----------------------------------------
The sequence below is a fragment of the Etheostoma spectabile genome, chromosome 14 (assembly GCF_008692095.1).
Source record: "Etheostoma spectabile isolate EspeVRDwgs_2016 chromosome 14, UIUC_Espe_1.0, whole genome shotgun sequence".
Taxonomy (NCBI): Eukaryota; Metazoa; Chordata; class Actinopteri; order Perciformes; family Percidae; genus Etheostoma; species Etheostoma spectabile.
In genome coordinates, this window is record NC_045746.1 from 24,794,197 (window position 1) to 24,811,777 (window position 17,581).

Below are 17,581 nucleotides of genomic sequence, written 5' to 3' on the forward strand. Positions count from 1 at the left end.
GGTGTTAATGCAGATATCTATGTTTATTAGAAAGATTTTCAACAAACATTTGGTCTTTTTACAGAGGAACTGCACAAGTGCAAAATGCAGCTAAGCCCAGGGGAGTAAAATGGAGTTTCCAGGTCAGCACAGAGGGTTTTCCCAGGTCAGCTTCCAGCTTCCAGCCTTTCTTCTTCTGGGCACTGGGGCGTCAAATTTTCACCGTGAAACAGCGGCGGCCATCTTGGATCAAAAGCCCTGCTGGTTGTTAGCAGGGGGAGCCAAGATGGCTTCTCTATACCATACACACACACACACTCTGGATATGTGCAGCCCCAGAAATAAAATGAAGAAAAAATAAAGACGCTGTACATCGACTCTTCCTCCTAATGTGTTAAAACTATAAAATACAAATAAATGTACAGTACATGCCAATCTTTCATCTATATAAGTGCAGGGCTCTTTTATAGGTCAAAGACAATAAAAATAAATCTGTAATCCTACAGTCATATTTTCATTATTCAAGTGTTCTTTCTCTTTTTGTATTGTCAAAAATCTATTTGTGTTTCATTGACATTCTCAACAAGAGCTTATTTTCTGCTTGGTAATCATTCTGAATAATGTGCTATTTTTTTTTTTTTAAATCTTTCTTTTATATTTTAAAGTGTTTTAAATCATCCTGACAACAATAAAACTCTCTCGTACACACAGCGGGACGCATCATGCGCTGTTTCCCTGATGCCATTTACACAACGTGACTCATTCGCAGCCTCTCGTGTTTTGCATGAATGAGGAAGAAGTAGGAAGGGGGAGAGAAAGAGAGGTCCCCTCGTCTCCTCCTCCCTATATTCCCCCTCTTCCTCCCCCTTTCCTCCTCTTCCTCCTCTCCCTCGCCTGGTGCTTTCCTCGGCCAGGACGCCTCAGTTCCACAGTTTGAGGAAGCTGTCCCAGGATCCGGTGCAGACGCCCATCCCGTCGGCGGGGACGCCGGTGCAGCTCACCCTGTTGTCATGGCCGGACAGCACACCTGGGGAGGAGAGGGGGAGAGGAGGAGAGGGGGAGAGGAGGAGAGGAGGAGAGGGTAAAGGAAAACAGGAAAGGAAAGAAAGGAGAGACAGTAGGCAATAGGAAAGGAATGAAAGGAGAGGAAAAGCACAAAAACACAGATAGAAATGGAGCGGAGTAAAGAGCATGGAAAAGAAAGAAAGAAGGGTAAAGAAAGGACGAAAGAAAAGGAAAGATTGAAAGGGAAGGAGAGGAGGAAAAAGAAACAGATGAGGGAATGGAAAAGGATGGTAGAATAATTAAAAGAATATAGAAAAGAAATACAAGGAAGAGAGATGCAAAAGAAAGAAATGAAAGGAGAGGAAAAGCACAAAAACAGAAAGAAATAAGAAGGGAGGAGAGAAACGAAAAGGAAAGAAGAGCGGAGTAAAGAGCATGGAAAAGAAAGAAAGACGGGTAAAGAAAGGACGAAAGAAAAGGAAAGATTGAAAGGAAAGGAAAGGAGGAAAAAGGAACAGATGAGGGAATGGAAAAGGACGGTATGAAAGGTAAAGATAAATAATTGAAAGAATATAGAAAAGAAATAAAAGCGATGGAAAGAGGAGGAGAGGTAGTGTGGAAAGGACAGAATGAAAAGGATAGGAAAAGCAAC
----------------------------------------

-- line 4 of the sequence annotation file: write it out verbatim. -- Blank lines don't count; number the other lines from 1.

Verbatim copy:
In genome coordinates, this window is record NC_045746.1 from 24,794,197 (window position 1) to 24,811,777 (window position 17,581).